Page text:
In looking closely at the WWII generation, what surprised you the most about the period and/or people?
It's startling when you realize how much pain and anguish still reside in World War II families. As a culture, we really celebrate this generation, and for good reason. They brought us out of the Great Depression, though the Second World War, and into a period of unprecedented growth and stability. But in the process of honoring them, I think we often lose sight of how much they lost, sacrificed, and suffered. This is a generation eviscerated in its prime, riven by war, its men deeply traumatized on brutal battlefields, and its families still wracked by the lasting legacy of death. To really appreciate what this generation achieved, we can begin with an acknowledgment of all they lost.
At what point did you realize this book was as much about the living as the dead?
A few days after my first trip to the Pacific, I flew out to Lubbock, Texas, and drove down to the little town of Snyder to meet a man who lost his father on this plane. Tommy Doyle is the picture of a West Texas football coach. He's in his 60s, tall and muscular, with a rich baritone voice and a buzz cut of white hair. He used to be a local football star himself and for thirty years he's been the Coach Taylor of this town, shaping boys into men if you will. We sat together in his living room to talk about his dad's disappearance, and it took all of five minutes before the big, powerful guy broke down completely, the tears streaming down his face in an unrelenting tide. Six decades later, all this pain was still as fresh as the day his dad went missing. That's the moment I realized that this is not a history book-for tens of thousands of American MIA families, this loss is very much in the present.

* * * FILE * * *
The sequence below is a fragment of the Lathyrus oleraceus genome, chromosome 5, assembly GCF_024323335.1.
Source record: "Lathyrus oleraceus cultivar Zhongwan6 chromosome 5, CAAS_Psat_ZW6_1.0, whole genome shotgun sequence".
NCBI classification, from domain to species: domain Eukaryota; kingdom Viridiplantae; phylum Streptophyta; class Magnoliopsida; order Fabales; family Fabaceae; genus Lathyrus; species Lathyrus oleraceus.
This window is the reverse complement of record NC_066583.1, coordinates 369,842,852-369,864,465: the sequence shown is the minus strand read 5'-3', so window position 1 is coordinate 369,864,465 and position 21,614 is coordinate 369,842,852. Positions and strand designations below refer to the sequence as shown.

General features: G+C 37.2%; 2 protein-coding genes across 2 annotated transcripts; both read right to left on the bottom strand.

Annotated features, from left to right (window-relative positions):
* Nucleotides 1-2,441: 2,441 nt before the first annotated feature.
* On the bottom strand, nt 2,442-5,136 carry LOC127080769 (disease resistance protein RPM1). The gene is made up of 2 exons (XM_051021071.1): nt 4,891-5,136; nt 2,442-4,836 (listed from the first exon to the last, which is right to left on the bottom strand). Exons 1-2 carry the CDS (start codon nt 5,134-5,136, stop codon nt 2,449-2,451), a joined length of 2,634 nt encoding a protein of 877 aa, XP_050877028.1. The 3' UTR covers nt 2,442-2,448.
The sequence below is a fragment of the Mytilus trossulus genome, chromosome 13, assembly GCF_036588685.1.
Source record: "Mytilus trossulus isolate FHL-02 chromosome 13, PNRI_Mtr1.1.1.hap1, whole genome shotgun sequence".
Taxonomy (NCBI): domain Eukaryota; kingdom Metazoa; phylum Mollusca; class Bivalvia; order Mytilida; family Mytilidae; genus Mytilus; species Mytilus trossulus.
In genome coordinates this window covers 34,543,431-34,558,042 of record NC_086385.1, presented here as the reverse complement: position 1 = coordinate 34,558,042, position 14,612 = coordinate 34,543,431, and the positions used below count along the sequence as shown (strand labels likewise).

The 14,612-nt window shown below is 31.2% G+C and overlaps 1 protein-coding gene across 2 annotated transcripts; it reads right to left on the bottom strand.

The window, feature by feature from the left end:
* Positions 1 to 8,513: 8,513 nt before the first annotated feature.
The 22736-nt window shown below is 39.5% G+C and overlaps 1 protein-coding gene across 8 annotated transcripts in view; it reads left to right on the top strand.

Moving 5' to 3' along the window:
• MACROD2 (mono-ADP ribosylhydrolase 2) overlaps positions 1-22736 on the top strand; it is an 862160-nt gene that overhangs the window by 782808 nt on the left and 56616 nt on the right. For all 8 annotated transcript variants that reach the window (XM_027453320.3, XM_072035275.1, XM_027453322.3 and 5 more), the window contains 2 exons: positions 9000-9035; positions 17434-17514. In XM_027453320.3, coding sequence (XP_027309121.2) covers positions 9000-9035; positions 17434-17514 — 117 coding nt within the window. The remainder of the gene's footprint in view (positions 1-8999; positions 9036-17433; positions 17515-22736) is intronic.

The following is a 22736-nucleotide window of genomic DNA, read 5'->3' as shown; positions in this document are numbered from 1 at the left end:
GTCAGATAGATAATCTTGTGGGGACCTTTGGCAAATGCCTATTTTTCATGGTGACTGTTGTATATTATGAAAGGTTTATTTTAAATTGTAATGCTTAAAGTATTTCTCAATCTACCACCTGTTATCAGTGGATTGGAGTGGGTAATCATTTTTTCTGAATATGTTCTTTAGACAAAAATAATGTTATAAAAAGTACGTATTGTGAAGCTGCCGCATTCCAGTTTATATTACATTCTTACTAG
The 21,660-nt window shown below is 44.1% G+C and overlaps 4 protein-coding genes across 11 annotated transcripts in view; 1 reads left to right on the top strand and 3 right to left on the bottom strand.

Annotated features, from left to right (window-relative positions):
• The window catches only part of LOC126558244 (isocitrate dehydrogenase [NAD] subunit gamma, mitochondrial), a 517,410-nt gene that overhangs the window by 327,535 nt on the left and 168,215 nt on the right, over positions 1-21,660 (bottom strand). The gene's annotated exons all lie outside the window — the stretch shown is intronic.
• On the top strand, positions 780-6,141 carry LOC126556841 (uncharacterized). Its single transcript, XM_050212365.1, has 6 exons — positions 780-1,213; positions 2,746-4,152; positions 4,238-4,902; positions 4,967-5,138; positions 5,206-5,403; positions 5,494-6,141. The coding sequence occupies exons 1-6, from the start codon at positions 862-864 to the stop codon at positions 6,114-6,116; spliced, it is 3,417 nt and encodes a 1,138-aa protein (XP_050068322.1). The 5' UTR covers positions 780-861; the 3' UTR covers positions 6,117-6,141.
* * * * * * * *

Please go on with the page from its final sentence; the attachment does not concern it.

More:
Considering the wars in Iraq and Afghanistan, what can we learn from Vanished?
I have a lot of friends in the military, many of them serving overseas, and this work means the world to them. For a modern soldier, sailor, airman, or Marine heading off to war, the knowledge that their country will never let them disappear, will find them and bring them home, no matter what, makes the daily face of combat a little less grim. So this is not just about keeping a promise to the families; it's also about certifying the promise we make to our troops today.
You mention eating bat soup. What does bat soup taste like?
At first I couldn't even process the taste! I was too shocked by the appearance. I'd been imagining some sort of chowdery dish with a few flecks of meat. Not quite. It's just a dead bat floating in broth. That's it. You look down and there's a soggy little carcass tangled up in its broken wings, and the mouth is yawning open and the eyes are bugging out, and it doesn't exactly inspire hunger. Then you have to lift it from the bowl and rip off the legs and suck the skin off the wings, and you jam your thumbs into the abdomen to pull out the guts, and you pry open the jaws to suck out the brains-and I mean, I'm from Baltimore, so I'm used to shredding the body of a sea insect, but when it's a soft-bodied little furry mammal that looks like a drowned rat, it's different. Once you get past the nasty, the flavor is fine. The brain is actually pretty good. Eventually I found myself finishing other people's. But it took some getting used to.
Wil Hylton will read from Vanished at the Enoch Pratt Library’s Central branch on November 7.